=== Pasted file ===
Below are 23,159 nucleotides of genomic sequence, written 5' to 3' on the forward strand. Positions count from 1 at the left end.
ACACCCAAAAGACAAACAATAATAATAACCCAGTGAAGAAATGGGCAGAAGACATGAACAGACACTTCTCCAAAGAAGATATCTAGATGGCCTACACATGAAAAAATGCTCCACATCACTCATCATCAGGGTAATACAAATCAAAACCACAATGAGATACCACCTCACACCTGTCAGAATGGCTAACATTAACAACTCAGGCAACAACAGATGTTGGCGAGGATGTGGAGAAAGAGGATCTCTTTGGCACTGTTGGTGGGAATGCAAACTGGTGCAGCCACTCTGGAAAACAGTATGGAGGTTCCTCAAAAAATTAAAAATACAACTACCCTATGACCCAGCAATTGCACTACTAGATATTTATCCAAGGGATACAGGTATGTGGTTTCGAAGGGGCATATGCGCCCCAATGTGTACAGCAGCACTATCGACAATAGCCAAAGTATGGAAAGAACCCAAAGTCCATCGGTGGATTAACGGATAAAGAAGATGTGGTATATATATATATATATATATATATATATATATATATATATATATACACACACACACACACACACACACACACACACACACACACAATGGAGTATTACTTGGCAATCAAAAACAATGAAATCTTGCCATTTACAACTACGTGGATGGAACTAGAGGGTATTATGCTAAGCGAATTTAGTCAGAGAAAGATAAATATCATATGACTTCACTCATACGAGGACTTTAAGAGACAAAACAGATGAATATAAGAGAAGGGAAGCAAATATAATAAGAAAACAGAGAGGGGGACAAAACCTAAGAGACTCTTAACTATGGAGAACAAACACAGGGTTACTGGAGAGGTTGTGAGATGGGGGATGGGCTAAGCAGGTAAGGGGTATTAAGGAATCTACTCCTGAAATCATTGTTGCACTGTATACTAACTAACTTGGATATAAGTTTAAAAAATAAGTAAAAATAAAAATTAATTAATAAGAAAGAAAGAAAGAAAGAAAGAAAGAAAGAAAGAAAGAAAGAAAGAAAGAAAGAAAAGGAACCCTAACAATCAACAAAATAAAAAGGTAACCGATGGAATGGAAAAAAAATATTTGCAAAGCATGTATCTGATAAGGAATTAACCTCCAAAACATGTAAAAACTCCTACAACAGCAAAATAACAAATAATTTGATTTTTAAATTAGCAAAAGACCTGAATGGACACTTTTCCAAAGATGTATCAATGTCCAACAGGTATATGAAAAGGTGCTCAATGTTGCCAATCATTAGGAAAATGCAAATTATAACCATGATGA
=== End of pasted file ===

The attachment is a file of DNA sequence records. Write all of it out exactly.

Below are 23,159 nucleotides of genomic sequence, written 5' to 3' on the forward strand. Positions count from 1 at the left end.
ACACCCAAAAGACAAACAATAATAATAACCCAGTGAAGAAATGGGCAGAAGACATGAACAGACACTTCTCCAAAGAAGATATCTAGATGGCCTACACATGAAAAAATGCTCCACATCACTCATCATCAGGGTAATACAAATCAAAACCACAATGAGATACCACCTCACACCTGTCAGAATGGCTAACATTAACAACTCAGGCAACAACAGATGTTGGCGAGGATGTGGAGAAAGAGGATCTCTTTGGCACTGTTGGTGGGAATGCAAACTGGTGCAGCCACTCTGGAAAACAGTATGGAGGTTCCTCAAAAAATTAAAAATACAACTACCCTATGACCCAGCAATTGCACTACTAGATATTTATCCAAGGGATACAGGTATGTGGTTTCGAAGGGGCATATGCGCCCCAATGTGTACAGCAGCACTATCGACAATAGCCAAAGTATGGAAAGAACCCAAAGTCCATCGGTGGATTAACGGATAAAGAAGATGTGGTATATATATATATATATATATATATATATATATATATATATATATACACACACACACACACACACACACACACACACACACACACAATGGAGTATTACTTGGCAATCAAAAACAATGAAATCTTGCCATTTACAACTACGTGGATGGAACTAGAGGGTATTATGCTAAGCGAATTTAGTCAGAGAAAGATAAATATCATATGACTTCACTCATACGAGGACTTTAAGAGACAAAACAGATGAATATAAGAGAAGGGAAGCAAATATAATAAGAAAACAGAGAGGGGGACAAAACCTAAGAGACTCTTAACTATGGAGAACAAACACAGGGTTACTGGAGAGGTTGTGAGATGGGGGATGGGCTAAGCAGGTAAGGGGTATTAAGGAATCTACTCCTGAAATCATTGTTGCACTGTATACTAACTAACTTGGATATAAGTTTAAAAAATAAGTAAAAATAAAAATTAATTAATAAGAAAGAAAGAAAGAAAGAAAGAAAGAAAGAAAGAAAGAAAGAAAGAAAGAAAGAAAAGGAACCCTAACAATCAACAAAATAAAAAGGTAACCGATGGAATGGAAAAAAAATATTTGCAAAGCATGTATCTGATAAGGAATTAACCTCCAAAACATGTAAAAACTCCTACAACAGCAAAATAACAAATAATTTGATTTTTAAATTAGCAAAAGACCTGAATGGACACTTTTCCAAAGATGTATCAATGTCCAACAGGTATATGAAAAGGTGCTCAATGTTGCCAATCATTAGGAAAATGCAAATTATAACCATGATGA